Your dog's stool can hold important clues about their overall health. Diarrhea is one of the most common ailments that dogs experience, and it usually can be safely and easily treated at home. However, it's important to recognize when dog diarrhea may be a sign of bigger health problems.
Most of the time, the causes of canine diarrhea are minor. The most common cause is a simple dietary change. The canine digestive system is designed to eat a fairly consistent diet, so it takes a little bit of time to adapt to changes. New proteins or the addition of oils are common triggers for diarrhea.
Dogs are also prone to diarrhea if they eat spoiled food or other unhealthy items, such as after getting into a garbage can. Luckily, they usually recover quickly from this.
Parasites, such as tapeworms and roundworms, can cause diarrhea in some dogs. This can be easily treated in most cases by administering a dewormer, but dogs with severe or long-term infections may require supportive care due to dehydration and malnutrition.
Certain types of illnesses can also cause diarrhea. Parvovirus is a major culprit, especially in puppies. Distemper is another common viral cause of diarrhea.
Sometimes, dogs eat something they really shouldn't have, such as a sock or part of a toy. If they can't digest the object, sometimes it becomes lodged in their intestines and causes a blockage. This can lead to diarrhea, since stool can't normally pass through the blocked area. If this happens, surgery might be required to remove the blockage.
If your dog gets diarrhea after munching on a houseplant, it's a good idea to identify the plant and call your vet. Diarrhea is an early symptom of many kinds of poisons. Houseplants and landscaping are a major cause of poisoning in dogs, but they can also get sick from eating certain types of human foods, medications, and household chemicals. If you suspect your dog may have eaten something poisonous, call your vet or an animal poison control hotline immediately.
Sometimes there's no apparent physical cause of diarrhea; in those cases, it's a good idea to pay attention to your dog's behavior. Some dogs get diarrhea when they're scared or anxious, such as if they're left at an unfamiliar boarding kennel or just got back from the vet's office. Most of the time, these situations resolve on their own as the dog starts to relax and feel comfortable again. However, dogs with serious anxiety may benefit from training and anti-anxiety medication.
If your dog has diarrhea, often the best way to resolve it is to do nothing at all. Offer your dog plenty of water to help avoid dehydration, but withhold food and treats for 12 to 24 hours. This may give your dog's digestive tract time to settle and get back to normal, which is all that is necessary in many cases of mild diarrhea.
Dogs who commonly get diarrhea may benefit from a bland diet. During active bouts of diarrhea, foods such as plain chicken, rice, potatoes without skin, and cottage cheese can help soothe the dog's stomach while still providing some nutrients and calories. Some foods are also known to have stomach-soothing properties, such as plain yogurt and pumpkin. Be sure to avoid foods with spices or flavors, however, as some of those flavors may exacerbate the problem.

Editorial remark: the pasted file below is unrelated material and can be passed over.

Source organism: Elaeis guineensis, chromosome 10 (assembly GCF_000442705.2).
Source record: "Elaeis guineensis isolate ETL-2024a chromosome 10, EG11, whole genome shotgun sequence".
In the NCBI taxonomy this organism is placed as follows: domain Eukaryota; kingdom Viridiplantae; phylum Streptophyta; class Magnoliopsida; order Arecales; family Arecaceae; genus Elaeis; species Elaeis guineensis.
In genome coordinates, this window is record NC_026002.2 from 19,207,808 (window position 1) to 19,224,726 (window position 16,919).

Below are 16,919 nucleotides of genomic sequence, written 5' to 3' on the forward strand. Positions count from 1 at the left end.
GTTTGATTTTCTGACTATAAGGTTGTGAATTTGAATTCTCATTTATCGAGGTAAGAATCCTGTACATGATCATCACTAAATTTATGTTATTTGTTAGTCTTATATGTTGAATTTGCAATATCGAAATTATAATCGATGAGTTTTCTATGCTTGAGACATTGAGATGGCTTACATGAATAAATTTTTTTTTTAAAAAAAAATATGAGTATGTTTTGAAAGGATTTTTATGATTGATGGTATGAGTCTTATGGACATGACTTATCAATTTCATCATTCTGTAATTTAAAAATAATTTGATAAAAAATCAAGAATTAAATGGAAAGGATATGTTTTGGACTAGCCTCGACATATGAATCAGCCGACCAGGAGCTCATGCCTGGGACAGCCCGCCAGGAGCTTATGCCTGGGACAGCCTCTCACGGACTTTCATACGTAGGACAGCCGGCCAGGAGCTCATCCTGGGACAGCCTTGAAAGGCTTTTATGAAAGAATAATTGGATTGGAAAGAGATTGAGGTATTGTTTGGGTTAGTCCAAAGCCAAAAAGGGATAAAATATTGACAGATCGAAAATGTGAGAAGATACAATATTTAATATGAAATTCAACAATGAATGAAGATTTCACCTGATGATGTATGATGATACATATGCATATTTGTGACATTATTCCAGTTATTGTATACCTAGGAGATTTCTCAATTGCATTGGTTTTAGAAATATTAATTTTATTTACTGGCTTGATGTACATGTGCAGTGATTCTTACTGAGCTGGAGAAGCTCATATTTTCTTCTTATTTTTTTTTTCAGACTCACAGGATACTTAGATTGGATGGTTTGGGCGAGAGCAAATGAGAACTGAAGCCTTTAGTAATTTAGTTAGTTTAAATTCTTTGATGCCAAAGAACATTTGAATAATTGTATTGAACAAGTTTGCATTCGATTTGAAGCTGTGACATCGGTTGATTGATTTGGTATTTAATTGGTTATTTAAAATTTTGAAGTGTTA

If your dog frequently gets diarrhea, it may be time to look at a specialized diet and other treatment options. Some dog food companies make food specifically designed for dogs with sensitive stomachs, which can help with chronic diarrhea. Many common human drugs for upset stomachs also are safe to give to dogs, although it's important to consult with your vet before giving your dog any kind of medication. The dosages are often different, and too much can be dangerous.
While most dog diarrhea is nothing to worry about, sometimes it can be a sign that something is very wrong. If your dog exhibits any other signs besides diarrhea, such as lethargy, heavy panting, pain, fever, or vomiting, call your vet immediately. Keep an eye on your dog's gums as well. If they become tacky or pale, your dog may be seriously dehydrated and need supportive care. If the stool has a tarry, black look, it's also time for a vet visit since that can indicate internal bleeding.
If the diarrhea is persistent and doesn't clear up quickly or if your dog has frequent bouts of diarrhea, it's also a good idea to call your vet and schedule an appointment.
To correctly identify diarrhea and other ailments, it's important to know what healthy dog poop should look like. Normal dog stole is firm and shaped like a log, with a soft, dough-like consistency when picked up.
When dogs have diarrhea, their stool becomes softer and runnier. Sometimes it even becomes almost completely liquid. The dog may also have trouble holding it in and may need to go outside more frequently or show signs of discomfort, such as restlessness and panting.
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